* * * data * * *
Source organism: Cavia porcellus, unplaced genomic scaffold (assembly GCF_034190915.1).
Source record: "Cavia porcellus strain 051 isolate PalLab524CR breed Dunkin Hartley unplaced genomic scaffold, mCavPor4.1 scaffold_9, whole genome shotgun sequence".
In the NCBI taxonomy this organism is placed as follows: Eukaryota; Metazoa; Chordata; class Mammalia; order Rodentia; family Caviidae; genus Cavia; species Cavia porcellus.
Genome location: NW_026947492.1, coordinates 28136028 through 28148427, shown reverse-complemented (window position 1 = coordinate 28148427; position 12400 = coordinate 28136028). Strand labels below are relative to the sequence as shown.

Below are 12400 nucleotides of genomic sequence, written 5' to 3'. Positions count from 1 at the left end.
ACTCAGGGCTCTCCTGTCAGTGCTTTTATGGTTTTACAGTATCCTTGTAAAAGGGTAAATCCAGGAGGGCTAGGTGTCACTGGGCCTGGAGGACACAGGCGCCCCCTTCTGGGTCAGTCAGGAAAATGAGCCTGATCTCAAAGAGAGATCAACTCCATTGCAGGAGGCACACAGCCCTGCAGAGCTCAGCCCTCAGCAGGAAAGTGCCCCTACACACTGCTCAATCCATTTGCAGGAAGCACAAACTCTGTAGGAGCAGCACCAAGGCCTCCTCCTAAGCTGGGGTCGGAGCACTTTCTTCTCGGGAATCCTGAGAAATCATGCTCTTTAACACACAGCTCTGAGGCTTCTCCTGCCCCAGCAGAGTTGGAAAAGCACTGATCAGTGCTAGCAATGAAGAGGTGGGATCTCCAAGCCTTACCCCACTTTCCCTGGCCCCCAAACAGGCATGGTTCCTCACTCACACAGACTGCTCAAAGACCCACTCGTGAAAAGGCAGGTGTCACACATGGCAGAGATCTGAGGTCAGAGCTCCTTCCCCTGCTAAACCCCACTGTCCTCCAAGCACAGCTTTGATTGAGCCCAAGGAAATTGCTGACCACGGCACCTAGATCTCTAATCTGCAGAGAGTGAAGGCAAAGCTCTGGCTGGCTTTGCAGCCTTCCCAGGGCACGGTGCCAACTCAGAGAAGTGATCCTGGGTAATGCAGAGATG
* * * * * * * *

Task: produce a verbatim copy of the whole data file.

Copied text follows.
Source organism: Cavia porcellus, unplaced genomic scaffold (assembly GCF_034190915.1).
Source record: "Cavia porcellus strain 051 isolate PalLab524CR breed Dunkin Hartley unplaced genomic scaffold, mCavPor4.1 scaffold_9, whole genome shotgun sequence".
In the NCBI taxonomy this organism is placed as follows: Eukaryota; Metazoa; Chordata; class Mammalia; order Rodentia; family Caviidae; genus Cavia; species Cavia porcellus.
Genome location: NW_026947492.1, coordinates 28136028 through 28148427, shown reverse-complemented (window position 1 = coordinate 28148427; position 12400 = coordinate 28136028). Strand labels below are relative to the sequence as shown.

Below are 12400 nucleotides of genomic sequence, written 5' to 3'. Positions count from 1 at the left end.
ACTCAGGGCTCTCCTGTCAGTGCTTTTATGGTTTTACAGTATCCTTGTAAAAGGGTAAATCCAGGAGGGCTAGGTGTCACTGGGCCTGGAGGACACAGGCGCCCCCTTCTGGGTCAGTCAGGAAAATGAGCCTGATCTCAAAGAGAGATCAACTCCATTGCAGGAGGCACACAGCCCTGCAGAGCTCAGCCCTCAGCAGGAAAGTGCCCCTACACACTGCTCAATCCATTTGCAGGAAGCACAAACTCTGTAGGAGCAGCACCAAGGCCTCCTCCTAAGCTGGGGTCGGAGCACTTTCTTCTCGGGAATCCTGAGAAATCATGCTCTTTAACACACAGCTCTGAGGCTTCTCCTGCCCCAGCAGAGTTGGAAAAGCACTGATCAGTGCTAGCAATGAAGAGGTGGGATCTCCAAGCCTTACCCCACTTTCCCTGGCCCCCAAACAGGCATGGTTCCTCACTCACACAGACTGCTCAAAGACCCACTCGTGAAAAGGCAGGTGTCACACATGGCAGAGATCTGAGGTCAGAGCTCCTTCCCCTGCTAAACCCCACTGTCCTCCAAGCACAGCTTTGATTGAGCCCAAGGAAATTGCTGACCACGGCACCTAGATCTCTAATCTGCAGAGAGTGAAGGCAAAGCTCTGGCTGGCTTTGCAGCCTTCCCAGGGCACGGTGCCAACTCAGAGAAGTGATCCTGGGTAATGCAGAGATG